Lucy Parsons Biography, Life, Interesting Facts
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Lucy Parsons was a controversial African American leftist civil rights crusader of the late 1800s and the early 1900s.
Lucy Parsons was born in 1853. She claimed that she was born in Texas. In her children’s birth documents, Parsons gave Virginia as her original place of birth. She claimed to be of Mexican and Native American heritage. Her maiden name was Lucia Eldine Gonzalez.
Since her origins are vague, Parsons gave out several conflicting narrations about her origins. Popular theories say she was born in Virginia as a slave. She was taken to Texas during the early years of her life. Some historians say she had a mix of white, African American, Mexican and Native American heritage. Parsons always denied her African heritage. Historians say she did it to avoid racial stigmatization in the slave friendly southern states.
In 1871, she married Albert Parsons and adopted her husband’s surname. Their marriage was illegal due to the segregation laws that voided all interracial unions or cohabitations. In 1872, Texas instituted the repressive Jim Crow segregation laws. Albert was a former Confederate soldier who embraced the civil rights movements. He gradually started working with organizations in urging African Americans to register as voters in the south. Albert was beaten, shot at, and threatened with death by a lynching mob. The couple fled from Texas to avoid the racial prejudice against mixed race marriages. Parsons settled with her husband in Chicago, Illinois.
In Chicago, Albert was employed at the Chicago Tribune. As the depression worsened in America, the industrial workers faced up with unfavorable labor conditions. Albert participated in a labor strike and lost his job. The unemployed population started embracing socialist principles alongside the working labor movements.
Parsons left the Republican Party ideology for the Social Democratic Party. After mastering the Marxist ideology, she joined the Workingmen’s Party. Parsons hosted most of the party’s meeting at her residence.
In 1877 she participated in the Great Railroad Strike. It was the first general strike by industrials workers in the history of the USA. The socialist movement gained following the strike. After the strike, a major rift appeared within the Workingmen’s Party. The party split between the radicals and the moderates. Parsons sided with the radicals.
She joined the radicals in forming the Socialist Labor Party. She became an editor to the party’s journal titled The Socialist. Parsons won the leadership of the Working Women’s Union. She became the party’s representative within the labor movement. She gradually became discontented by the lackluster approach of fighting capitalism by the Socialist Party.
In 1886, workers campaigning for the implementation of the eight-hour day shift staged a protest. The protest held at the Haymarket area turned chaotic. Riots ensued and several fatalities were reported. Albert Parsons was arrested along with other campaigners. He was tried and convicted. Parsons mounted a campaign to free her husband to no avail. Albert Parsons was executed by hanging on November 11, 1887. The Haymarket riots became the precursor of the Labor Day celebrations worldwide.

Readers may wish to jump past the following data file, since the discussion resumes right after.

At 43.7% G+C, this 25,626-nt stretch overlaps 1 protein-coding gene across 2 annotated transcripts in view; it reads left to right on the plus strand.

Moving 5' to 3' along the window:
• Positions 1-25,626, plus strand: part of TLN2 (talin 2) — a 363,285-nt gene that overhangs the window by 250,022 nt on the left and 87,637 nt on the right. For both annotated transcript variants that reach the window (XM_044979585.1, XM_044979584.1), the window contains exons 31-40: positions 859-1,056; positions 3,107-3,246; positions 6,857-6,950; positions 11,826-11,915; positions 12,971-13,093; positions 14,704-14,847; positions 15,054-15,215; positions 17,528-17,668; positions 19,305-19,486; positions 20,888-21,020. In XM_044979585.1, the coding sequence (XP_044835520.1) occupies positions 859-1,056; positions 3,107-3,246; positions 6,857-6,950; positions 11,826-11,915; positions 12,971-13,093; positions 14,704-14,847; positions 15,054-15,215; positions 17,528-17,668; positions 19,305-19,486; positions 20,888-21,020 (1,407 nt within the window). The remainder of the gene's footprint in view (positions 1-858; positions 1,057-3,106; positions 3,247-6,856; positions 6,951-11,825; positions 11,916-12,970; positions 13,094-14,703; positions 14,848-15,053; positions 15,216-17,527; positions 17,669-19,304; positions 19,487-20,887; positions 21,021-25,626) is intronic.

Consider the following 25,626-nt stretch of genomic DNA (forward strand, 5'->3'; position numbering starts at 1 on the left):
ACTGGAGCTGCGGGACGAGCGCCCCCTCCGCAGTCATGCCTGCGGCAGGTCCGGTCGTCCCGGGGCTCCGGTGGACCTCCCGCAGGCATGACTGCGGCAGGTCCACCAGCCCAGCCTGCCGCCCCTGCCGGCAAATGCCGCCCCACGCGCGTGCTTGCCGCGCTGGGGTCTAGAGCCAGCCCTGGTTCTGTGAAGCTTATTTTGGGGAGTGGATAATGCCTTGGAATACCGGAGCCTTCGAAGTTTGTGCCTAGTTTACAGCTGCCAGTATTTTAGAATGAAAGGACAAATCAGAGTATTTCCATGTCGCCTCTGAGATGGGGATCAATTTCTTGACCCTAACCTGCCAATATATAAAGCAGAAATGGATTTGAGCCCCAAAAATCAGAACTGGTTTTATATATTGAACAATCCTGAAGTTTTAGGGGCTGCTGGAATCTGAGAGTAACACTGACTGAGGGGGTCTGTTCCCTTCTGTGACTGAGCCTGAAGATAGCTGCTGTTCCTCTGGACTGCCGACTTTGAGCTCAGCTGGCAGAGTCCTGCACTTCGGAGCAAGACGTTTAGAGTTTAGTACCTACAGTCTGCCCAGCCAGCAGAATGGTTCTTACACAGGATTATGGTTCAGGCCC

Parsons became embroiled with the armed resistance of the capitalist institutions in the US. She left the Socialist Party after constant frictions with the hierarchy. In 1892 Parsons formed her own resistance journal called Freedom. In the journal, Parsons agitated for the rights of African Americans and the universal suffrage of women. In particular, she demonized the slavery ideology and the sharecropping system in the southern states.
She became the founding member of the Industrial Workers of the world in 1905. She formed another journal for the party. Parsons became the founding editor of the magazine called The Liberator. She shifted her attention to the less privileged in the community. At the beginning of January 1915, she organized the first hunger demonstration in Chicago. In the following month, other political parties joined in the demonstrations. She advocated for the forceful takeover of property from the rich by the demonstrating masses.
In 1925 Parsons was invited to join the International Labor Defense. She joined their national committee in 1927. She became more involved in the fight for the release of African American prisoners jailed for agitating for the rights of workers. She continued working with other organizations in the fight against workers exploitation for several years.
In 1939 she became more active politically. Parsons became a member of the Communist Party. Like before, she demonized capitalism and advocated for the armed revolution against any capitalist symbols in the US. She continued lecturing the workers on their industrial rights until her twilight years.
Lucy Parsons died on March 7, 1942, aged 89 years. She died during a fire that engulfed her house in Chicago. She was buried in the Forest Home Cemetery in Chicago, next to her husband’s grave.
In remembering Lucy Parsons, a memorial book center in Boston bears her name. The Wicker Park in Chicago was renamed to Lucy Parsons Park after her.
A decade after her death, African American activist Malcolm X used her clarion call “By Any Means Necessary” to rally the black community in agitating for their rights.